Monderman argues that public space should not be cut up. In fact, traffic should be just one function of many of common space, not a separate one. But how to achieve this? His answer: by again merging the segregated traffic fluxes. By removing road signs that "enforce" responsibility on the driver. Or, in short: by returning the responsibility of the social guidelines back to the individual driver.
Accidents are inherently linked to driving speed. There is a 1 : 1 relation between the increase of driving speed and the frequency of car-accidents. In turn, the driving speed of a car is related to the level of safety which the driver experiences. This is backed up by a range of statistics: the safer the car gets, the faster it gets driven. In fact, even the addition of the safety belt in cars results in a slight increase of speed. This was observed in countries in Africa before and after the introduction of the safety belt. The rate of accidents increased comparably. This does not apply just for cars: I can remember that Nike Air shoes equipped with extra ankle support resulted in more, not less, sprains. Why? Because the wearers believed it would protect them better, got a sloppier concentration and took higher risks, resulting in more accidents.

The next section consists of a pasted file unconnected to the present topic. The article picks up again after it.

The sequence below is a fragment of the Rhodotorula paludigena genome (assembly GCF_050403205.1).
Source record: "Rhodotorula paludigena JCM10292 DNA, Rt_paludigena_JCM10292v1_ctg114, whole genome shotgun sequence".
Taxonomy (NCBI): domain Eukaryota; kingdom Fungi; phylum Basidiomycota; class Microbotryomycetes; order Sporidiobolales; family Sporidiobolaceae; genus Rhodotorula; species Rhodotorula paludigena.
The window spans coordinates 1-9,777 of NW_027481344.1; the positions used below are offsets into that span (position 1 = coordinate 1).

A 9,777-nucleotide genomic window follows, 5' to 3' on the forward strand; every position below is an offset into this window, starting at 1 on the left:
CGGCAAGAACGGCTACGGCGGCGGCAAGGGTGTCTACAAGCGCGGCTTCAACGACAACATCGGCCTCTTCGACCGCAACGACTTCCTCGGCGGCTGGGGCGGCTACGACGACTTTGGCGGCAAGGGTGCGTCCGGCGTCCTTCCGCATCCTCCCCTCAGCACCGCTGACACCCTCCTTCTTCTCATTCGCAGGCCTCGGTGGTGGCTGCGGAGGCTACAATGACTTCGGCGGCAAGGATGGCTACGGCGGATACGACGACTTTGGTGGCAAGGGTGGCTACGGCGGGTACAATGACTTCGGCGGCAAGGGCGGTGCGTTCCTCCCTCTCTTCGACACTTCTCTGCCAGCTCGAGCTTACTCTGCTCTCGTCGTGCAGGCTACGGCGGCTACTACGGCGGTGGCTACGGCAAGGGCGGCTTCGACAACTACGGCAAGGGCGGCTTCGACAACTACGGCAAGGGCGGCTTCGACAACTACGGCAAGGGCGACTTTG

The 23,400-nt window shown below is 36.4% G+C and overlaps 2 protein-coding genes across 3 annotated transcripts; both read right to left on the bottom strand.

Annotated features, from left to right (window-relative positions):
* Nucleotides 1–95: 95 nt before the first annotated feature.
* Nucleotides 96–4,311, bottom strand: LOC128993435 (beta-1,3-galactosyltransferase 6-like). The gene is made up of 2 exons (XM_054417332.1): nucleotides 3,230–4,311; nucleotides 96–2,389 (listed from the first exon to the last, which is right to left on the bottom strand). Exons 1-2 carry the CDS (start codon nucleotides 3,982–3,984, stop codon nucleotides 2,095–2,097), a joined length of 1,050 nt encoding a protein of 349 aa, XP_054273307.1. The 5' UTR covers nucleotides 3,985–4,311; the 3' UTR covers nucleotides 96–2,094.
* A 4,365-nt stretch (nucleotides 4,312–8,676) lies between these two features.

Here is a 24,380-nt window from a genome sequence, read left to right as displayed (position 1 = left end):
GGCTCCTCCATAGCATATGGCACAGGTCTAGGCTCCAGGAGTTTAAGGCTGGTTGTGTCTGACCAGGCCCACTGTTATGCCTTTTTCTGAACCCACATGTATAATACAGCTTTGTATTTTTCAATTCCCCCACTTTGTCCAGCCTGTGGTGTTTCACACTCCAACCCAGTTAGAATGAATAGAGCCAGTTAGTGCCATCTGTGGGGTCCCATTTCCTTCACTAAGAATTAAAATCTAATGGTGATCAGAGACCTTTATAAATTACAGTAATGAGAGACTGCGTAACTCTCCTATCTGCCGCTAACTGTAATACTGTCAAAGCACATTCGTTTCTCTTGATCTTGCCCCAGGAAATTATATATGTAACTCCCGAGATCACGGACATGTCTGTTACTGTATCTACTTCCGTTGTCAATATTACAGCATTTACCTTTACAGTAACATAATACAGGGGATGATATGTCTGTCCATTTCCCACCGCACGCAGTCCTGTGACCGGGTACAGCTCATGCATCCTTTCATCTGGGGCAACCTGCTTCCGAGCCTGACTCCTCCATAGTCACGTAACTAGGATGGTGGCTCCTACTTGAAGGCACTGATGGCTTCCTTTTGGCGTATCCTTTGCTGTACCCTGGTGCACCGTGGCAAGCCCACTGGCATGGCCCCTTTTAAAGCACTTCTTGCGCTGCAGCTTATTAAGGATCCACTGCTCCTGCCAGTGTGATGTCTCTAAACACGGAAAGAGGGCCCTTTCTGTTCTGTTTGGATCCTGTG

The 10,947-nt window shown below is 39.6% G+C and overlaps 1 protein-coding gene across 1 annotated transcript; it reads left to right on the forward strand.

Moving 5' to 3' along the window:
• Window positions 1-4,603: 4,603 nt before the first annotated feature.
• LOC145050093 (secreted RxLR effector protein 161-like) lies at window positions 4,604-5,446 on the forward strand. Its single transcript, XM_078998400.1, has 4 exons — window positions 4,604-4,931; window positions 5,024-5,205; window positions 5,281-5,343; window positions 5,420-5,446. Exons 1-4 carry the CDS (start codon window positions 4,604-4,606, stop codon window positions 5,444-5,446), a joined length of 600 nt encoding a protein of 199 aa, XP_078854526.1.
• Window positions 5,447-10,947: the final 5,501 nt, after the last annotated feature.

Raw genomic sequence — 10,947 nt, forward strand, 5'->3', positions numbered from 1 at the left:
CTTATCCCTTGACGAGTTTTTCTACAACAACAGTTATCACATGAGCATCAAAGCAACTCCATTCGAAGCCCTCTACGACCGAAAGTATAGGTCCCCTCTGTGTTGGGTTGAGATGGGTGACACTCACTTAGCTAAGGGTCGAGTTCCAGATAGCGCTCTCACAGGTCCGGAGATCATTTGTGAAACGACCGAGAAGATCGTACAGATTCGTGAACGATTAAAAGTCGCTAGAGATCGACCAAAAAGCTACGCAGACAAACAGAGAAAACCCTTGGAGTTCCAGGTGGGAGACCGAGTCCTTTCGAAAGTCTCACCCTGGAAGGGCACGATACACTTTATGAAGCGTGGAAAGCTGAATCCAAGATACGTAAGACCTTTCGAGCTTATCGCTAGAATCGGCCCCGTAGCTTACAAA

But Monderman does not believe in enforced speed reduction. It does not affect the attitude of the driver. Instead, he wants the driver to feel less secure, which results in a decrease of speed and a larger interaction of the driver with his surrounding.